South African health officials worry over rare birth defects

By Agence France-Presse
Monday, June 25, 2012 12:53 EDT
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An baby nestles in the arms of his caregiver at the Beautiful Gate Ministries HIV/AIDS Care Centre in Crossroads, Cape Town in 2001. Health officials in South Africa's Eastern Cape region voiced concern at the increased number of children born with rare deformities. (AFP Photo/Anna Zieminski)
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Health officials in South Africa’s Eastern Cape region Monday voiced concern at the increased number of children born with rare deformities.

“There have been 50 cases of rare deformities in the past two years and five conjoined twins in less than 18 months,” provincial health department spokesman Sizwe Kupelo told AFP.

The latest birth defect registered last week was that of a baby girl born to a 16-year-old, with what looked liked a small penis on the forehead.

“She was born with no nose, and where there are supposed to be eyes there was nothing, just skin covered over the area,” Kupelo said.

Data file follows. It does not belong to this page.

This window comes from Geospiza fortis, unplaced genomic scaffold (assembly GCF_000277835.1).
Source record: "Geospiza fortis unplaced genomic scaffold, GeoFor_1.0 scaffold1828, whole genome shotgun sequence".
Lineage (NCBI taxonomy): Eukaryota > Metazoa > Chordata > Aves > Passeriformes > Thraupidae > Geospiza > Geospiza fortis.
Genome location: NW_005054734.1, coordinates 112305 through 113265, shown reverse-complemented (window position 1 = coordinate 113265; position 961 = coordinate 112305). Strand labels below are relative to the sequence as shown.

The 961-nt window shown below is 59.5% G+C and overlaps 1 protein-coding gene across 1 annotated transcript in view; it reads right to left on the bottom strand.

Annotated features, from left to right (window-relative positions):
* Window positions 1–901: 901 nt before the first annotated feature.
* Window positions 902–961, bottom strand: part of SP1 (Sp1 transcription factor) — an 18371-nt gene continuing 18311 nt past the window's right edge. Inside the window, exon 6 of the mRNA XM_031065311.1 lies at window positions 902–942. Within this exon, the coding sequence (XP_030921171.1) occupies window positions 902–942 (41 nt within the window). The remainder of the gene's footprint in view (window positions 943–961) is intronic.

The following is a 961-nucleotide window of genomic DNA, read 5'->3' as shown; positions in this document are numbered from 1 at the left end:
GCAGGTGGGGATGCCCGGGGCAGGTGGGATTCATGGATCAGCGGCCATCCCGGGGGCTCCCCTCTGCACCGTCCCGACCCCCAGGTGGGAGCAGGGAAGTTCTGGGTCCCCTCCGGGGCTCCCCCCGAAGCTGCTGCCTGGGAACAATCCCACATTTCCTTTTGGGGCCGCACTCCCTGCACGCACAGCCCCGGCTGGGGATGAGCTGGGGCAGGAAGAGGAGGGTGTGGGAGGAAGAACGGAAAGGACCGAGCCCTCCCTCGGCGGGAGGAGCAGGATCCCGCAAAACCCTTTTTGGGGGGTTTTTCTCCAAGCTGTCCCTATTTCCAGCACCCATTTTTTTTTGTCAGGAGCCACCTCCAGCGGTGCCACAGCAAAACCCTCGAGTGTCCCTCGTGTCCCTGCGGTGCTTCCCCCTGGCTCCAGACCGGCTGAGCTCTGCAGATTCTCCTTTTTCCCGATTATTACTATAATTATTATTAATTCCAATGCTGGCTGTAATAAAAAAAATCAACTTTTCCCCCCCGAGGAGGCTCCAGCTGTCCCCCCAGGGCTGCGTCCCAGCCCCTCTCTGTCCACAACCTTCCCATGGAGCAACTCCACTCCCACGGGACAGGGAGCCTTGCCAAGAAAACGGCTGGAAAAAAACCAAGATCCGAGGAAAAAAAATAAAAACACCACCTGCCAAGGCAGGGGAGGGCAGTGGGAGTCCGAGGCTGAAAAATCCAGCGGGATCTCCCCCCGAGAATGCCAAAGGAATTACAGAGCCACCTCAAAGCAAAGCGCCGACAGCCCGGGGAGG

In April one baby was born with the brain exposed, only covered by a thin layer of skin.

Last year another baby was born with a heart exposed while a pair of conjoined twins shared a heart and liver.

According to Kupelo, all the children die within weeks.

“There is a local pediatrician who has shown interest in studying the possible causes,” he said.

Most of the cases are treated at Nelson Mandela Academic hospital in Mthatha. Some are transferred to other hospitals outside the region with advanced facilities.

What has puzzled health officials was the fact that the majority of the cases come from the Transkei region, one of the most impoverished and underdeveloped areas in the country, said Kupelo.

“Health authorities are doing all they can to save them, but they just don’t survive,” he said.

Agence France-Presse
Agence France-Presse
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